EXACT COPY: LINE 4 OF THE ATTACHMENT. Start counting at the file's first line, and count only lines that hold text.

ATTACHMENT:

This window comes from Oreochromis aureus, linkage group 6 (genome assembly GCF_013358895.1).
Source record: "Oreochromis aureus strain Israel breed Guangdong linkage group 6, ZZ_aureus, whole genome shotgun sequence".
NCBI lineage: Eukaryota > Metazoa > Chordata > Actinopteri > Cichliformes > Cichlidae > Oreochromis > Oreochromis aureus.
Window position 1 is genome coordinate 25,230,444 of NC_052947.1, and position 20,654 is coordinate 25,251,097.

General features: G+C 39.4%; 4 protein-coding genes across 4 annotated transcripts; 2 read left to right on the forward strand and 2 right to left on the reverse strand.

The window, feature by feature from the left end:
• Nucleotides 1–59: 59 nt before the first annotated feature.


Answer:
Window position 1 is genome coordinate 25,230,444 of NC_052947.1, and position 20,654 is coordinate 25,251,097.